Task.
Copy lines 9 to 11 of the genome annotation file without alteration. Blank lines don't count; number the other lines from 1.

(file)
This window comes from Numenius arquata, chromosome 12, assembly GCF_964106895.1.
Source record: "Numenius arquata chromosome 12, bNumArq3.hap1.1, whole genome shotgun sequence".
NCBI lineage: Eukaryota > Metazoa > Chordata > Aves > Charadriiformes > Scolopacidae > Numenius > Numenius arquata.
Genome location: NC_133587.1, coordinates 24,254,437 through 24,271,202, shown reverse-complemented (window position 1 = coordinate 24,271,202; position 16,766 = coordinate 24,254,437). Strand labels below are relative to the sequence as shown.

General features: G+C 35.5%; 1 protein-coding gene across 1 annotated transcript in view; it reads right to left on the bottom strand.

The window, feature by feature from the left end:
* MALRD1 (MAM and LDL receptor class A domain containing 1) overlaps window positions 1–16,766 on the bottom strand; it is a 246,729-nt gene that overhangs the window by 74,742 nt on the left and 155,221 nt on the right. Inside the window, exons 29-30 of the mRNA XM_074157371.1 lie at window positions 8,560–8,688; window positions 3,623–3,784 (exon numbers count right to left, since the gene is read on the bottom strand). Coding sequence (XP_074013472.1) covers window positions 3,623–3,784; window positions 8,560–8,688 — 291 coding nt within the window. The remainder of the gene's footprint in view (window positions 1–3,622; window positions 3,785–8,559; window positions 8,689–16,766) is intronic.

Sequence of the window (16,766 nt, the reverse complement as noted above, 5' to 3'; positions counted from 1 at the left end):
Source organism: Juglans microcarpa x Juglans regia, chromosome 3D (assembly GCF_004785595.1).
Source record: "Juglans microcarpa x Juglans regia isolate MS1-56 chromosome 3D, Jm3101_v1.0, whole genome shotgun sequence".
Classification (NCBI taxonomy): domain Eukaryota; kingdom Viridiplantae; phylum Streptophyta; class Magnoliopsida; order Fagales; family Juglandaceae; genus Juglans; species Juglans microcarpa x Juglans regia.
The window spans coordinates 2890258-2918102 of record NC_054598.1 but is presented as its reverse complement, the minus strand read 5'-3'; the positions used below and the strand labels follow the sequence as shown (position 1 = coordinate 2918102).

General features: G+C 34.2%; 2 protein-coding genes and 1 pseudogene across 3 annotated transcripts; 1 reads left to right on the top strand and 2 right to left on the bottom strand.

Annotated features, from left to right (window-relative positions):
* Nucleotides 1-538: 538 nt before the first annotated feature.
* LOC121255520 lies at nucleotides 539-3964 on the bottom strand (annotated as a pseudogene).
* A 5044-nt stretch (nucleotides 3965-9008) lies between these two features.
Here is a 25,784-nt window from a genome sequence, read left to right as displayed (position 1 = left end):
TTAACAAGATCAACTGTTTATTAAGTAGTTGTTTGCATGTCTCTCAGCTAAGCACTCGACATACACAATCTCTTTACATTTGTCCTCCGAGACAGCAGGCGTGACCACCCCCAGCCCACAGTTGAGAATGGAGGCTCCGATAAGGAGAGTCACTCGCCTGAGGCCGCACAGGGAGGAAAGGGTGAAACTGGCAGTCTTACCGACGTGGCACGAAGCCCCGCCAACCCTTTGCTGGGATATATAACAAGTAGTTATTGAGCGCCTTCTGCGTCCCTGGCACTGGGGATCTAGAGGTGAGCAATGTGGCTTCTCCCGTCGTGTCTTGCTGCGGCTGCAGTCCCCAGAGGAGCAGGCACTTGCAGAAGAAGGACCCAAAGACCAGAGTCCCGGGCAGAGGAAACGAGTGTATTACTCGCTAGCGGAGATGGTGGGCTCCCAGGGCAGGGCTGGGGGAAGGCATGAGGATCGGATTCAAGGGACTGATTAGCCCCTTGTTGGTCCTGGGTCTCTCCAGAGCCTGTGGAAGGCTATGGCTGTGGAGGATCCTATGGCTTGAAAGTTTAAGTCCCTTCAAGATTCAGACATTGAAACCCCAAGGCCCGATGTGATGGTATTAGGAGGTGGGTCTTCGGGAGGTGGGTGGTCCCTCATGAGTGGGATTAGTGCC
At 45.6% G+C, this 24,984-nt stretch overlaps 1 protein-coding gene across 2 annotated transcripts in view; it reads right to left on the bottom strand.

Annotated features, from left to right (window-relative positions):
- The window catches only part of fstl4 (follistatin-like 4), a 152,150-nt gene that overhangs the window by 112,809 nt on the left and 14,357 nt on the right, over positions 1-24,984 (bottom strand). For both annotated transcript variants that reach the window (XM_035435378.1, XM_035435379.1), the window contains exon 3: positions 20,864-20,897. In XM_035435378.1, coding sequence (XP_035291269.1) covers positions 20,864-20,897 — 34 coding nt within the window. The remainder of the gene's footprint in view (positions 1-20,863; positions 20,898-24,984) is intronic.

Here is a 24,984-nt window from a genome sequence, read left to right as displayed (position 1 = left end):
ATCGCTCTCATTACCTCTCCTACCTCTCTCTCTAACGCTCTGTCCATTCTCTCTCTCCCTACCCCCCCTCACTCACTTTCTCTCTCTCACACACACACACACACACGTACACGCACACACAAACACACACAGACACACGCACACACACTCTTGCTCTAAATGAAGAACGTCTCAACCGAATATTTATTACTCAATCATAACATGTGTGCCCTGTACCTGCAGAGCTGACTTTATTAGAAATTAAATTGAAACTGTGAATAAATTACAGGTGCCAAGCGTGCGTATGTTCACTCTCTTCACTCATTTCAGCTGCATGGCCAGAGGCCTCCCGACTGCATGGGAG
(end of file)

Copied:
Source organism: Juglans microcarpa x Juglans regia, chromosome 3D (assembly GCF_004785595.1).
Source record: "Juglans microcarpa x Juglans regia isolate MS1-56 chromosome 3D, Jm3101_v1.0, whole genome shotgun sequence".
Classification (NCBI taxonomy): domain Eukaryota; kingdom Viridiplantae; phylum Streptophyta; class Magnoliopsida; order Fagales; family Juglandaceae; genus Juglans; species Juglans microcarpa x Juglans regia.